Skip to main content


June 12, 2013

Study Finds Career Prep Key for First-Generation Student Graduation Rates

A new study co-authored by St. Francis College Sociology Professor Emily Horowitz shows that black and Latino students who attend private Catholic colleges in the New York City area are much more satisfied with their college experience than those who attend comparable CUNY schools.

The study, “Career Pathways: A Strategy to Increase Black and Latino Four-Year Graduation Rates,” suggests that the Catholic colleges have greater success with minority students because they have more career-oriented majors, smaller classes, better academic support, more intense advisement, and a better sense of a college “community.” Additionally, the study found that faculty members are recognized and rewarded for teaching and supporting students, whereas faculty promotions at the CUNY schools are based on research and publication.

The study, directed by Dr. Robert Cherry, a Professor of Economics at CUNY’s Brooklyn College, and Dr. Horowitz, surveyed students in an effort to understand why CUNY had less success in graduating minority students than private and Catholic colleges.

Tracing graduation rates, the authors found that the private and Catholic college graduated more black men and women than the least competitive CUNY schools. In turn, those CUNY colleges (Lehman, York, Medgar Evers, and City Tech) graduated significantly more black men and women than the three most competitive CUNY colleges (Baruch, Queens, and Hunter), despite having half as many graduates. The authors said they were disturbed by another trend they identified; even as the number of graduates at the three competitive CUNYs went up, there was actually a slight decrease in the number of black graduates while the number of Latino graduates remained fairly constant.

Cherry and Horowitz believe that private-sector colleges emphasize retention for all students, and encourage career pathways that can lead to entry-level professional employment. Minority students, who are more often the first generation in their family to attend college, place financial security as a top priority. For them, the study finds, the ability to prepare for a career is often more realistic than post-graduate study.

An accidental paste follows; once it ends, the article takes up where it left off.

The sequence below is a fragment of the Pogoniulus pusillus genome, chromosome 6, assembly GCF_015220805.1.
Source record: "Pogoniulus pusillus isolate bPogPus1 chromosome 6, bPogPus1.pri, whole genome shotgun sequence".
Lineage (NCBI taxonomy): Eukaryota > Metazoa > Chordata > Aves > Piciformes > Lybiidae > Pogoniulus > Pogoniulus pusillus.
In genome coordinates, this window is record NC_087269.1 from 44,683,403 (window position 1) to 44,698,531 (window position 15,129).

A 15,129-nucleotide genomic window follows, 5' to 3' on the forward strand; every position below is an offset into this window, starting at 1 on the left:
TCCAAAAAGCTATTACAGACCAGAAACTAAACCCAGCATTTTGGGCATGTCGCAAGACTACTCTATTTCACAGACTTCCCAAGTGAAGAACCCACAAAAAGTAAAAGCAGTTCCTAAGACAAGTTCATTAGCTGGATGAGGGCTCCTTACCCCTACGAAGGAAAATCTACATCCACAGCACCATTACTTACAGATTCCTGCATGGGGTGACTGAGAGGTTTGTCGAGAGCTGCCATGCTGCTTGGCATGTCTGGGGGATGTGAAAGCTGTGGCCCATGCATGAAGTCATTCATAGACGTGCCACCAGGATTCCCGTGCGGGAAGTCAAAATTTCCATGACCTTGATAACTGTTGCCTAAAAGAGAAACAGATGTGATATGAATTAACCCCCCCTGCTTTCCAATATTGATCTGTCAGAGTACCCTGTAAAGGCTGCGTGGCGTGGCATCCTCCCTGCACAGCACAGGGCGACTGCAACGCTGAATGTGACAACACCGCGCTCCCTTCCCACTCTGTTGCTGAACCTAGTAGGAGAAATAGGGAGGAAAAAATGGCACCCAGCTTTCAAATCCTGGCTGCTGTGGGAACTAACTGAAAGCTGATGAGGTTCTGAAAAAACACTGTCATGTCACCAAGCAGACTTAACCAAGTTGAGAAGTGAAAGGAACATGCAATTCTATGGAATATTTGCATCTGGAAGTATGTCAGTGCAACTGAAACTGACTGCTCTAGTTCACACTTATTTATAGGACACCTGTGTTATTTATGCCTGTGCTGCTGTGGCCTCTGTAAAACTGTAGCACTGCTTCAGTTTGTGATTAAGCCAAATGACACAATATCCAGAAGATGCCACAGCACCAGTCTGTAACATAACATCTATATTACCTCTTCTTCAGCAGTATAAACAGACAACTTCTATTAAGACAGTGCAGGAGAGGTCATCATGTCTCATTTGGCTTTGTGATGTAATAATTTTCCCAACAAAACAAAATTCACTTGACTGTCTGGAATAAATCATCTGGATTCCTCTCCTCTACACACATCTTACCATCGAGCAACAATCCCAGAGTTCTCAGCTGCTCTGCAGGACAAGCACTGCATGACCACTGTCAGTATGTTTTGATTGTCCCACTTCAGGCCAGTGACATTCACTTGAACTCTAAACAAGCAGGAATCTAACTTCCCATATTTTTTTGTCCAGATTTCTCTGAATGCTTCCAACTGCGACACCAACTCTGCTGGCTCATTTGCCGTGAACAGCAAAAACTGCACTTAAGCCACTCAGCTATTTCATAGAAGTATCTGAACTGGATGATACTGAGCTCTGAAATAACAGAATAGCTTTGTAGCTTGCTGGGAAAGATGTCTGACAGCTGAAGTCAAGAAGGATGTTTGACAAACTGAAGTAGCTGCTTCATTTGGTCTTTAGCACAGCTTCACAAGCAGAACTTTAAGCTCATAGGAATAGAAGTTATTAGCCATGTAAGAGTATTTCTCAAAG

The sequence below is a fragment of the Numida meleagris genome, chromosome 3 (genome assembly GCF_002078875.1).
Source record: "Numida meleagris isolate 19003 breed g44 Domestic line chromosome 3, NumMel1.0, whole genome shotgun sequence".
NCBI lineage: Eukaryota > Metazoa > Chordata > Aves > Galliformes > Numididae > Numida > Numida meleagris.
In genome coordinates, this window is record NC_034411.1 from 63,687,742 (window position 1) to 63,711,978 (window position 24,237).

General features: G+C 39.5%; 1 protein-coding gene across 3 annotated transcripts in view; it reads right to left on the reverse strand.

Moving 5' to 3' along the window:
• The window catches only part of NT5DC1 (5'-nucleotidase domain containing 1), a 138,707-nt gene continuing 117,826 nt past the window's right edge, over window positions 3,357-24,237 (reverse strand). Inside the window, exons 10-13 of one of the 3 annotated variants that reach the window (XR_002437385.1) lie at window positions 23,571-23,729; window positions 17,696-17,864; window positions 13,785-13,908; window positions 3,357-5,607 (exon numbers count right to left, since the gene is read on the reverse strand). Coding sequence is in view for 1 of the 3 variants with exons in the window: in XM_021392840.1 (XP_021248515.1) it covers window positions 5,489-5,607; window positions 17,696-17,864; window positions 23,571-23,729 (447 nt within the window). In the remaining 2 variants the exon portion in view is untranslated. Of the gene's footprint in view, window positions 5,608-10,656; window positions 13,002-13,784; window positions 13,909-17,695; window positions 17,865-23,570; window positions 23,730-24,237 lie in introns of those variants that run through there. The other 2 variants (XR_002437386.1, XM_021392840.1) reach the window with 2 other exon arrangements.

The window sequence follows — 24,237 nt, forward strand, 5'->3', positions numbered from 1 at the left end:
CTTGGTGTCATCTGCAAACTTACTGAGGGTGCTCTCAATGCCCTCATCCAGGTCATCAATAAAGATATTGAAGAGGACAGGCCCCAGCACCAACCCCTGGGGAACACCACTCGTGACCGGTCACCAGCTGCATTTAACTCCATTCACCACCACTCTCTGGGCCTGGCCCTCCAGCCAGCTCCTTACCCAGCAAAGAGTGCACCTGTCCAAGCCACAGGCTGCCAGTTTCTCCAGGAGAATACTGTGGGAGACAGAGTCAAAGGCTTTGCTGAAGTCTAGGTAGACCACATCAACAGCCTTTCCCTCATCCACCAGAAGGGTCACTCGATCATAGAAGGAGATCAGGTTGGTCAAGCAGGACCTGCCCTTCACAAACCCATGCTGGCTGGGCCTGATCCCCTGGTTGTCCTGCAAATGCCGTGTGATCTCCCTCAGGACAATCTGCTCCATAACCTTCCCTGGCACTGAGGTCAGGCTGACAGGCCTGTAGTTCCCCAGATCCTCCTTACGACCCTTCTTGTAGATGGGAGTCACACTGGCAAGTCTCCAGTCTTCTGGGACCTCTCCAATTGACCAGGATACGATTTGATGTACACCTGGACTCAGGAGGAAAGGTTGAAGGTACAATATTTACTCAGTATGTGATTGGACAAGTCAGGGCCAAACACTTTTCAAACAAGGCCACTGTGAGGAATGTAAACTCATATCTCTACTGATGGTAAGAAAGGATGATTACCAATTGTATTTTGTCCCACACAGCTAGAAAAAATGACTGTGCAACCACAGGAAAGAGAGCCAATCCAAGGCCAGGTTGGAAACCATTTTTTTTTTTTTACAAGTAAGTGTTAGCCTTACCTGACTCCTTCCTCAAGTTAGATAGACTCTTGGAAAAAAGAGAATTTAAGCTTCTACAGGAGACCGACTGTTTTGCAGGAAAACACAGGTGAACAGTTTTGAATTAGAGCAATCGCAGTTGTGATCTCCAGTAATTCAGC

The report is based on surveys that found that students at Catholic colleges were more likely to say that career services “exceeded expectations” when compared to students at comparable CUNY schools. The survey found students also had more favorable ratings at private and Catholic colleges for academic programs, faculty mentoring and academic assistance.

The authors cite a lack of career pathways at the three "most competitive" CUNY colleges – Baruch College, Queens College, and Hunter College – as a possible explanation for the limited and declining number of black and Latino graduates there.

The surveys indicate that the "least competitive" CUNY schools, by contrast, have begun to do a better job, and are graduating an increasing number of black and Latino students, by expanding their career pathways programs.

Cherry and Horowitz argue that the Catholic colleges provide a model for CUNY, because they have a long tradition of helping underserved student populations with programs and policies that encourage minority retention and graduation. They add that Catholic colleges recognize the importance of helping the weaker students succeed by focusing on career development and majors that can lead directly to employment.

The authors say that CUNY schools emphasize providing resources to the strongest and best minority students, so that they go on to Ph.D. programs, law schools, medical schools, and obtain prestigious fellowships.

The private colleges surveyed include: Bloomfield College, Metropolitan College, Nyack College, the College of New Rochelle, St. Francis College, St. Joseph’s College, Mercy College, and Monroe College.

The CUNY colleges include: Lehman College, York College, Medgar Evers College, City Tech, Baruch College, Queens College, and Hunter College.

St. Francis College, founded in 1859 by the Franciscan Brothers of Brooklyn, is located in Brooklyn Heights, N.Y. Since its founding, the College has pursued its Franciscan mission to provide an affordable, high-quality education to students from New York City’s five boroughs and beyond.


St. Francis College, 180 Remsen Street, Brooklyn Heights, NY 11201

This site uses cookies

We use cookies to improve user experience and analyze website traffic. By continuing to use this site, you agree to the use of cookies.